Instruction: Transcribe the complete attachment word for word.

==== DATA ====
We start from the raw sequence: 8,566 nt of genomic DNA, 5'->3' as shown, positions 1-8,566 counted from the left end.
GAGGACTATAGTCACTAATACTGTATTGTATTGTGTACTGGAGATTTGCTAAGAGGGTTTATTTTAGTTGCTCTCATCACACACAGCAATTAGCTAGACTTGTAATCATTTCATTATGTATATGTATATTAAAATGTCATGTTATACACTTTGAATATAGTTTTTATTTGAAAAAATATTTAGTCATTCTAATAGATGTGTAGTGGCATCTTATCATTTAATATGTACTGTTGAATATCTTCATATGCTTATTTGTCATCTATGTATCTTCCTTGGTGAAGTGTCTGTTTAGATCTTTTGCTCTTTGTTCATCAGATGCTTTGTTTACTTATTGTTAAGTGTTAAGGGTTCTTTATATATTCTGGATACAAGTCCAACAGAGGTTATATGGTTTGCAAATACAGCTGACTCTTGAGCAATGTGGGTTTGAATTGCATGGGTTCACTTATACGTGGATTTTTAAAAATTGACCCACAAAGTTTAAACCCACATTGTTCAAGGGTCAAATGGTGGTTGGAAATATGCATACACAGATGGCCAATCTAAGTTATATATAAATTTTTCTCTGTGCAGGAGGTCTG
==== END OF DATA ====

We start from the raw sequence: 8,566 nt of genomic DNA, 5'->3' as shown, positions 1-8,566 counted from the left end.
GAGGACTATAGTCACTAATACTGTATTGTATTGTGTACTGGAGATTTGCTAAGAGGGTTTATTTTAGTTGCTCTCATCACACACAGCAATTAGCTAGACTTGTAATCATTTCATTATGTATATGTATATTAAAATGTCATGTTATACACTTTGAATATAGTTTTTATTTGAAAAAATATTTAGTCATTCTAATAGATGTGTAGTGGCATCTTATCATTTAATATGTACTGTTGAATATCTTCATATGCTTATTTGTCATCTATGTATCTTCCTTGGTGAAGTGTCTGTTTAGATCTTTTGCTCTTTGTTCATCAGATGCTTTGTTTACTTATTGTTAAGTGTTAAGGGTTCTTTATATATTCTGGATACAAGTCCAACAGAGGTTATATGGTTTGCAAATACAGCTGACTCTTGAGCAATGTGGGTTTGAATTGCATGGGTTCACTTATACGTGGATTTTTAAAAATTGACCCACAAAGTTTAAACCCACATTGTTCAAGGGTCAAATGGTGGTTGGAAATATGCATACACAGATGGCCAATCTAAGTTATATATAAATTTTTCTCTGTGCAGGAGGTCTG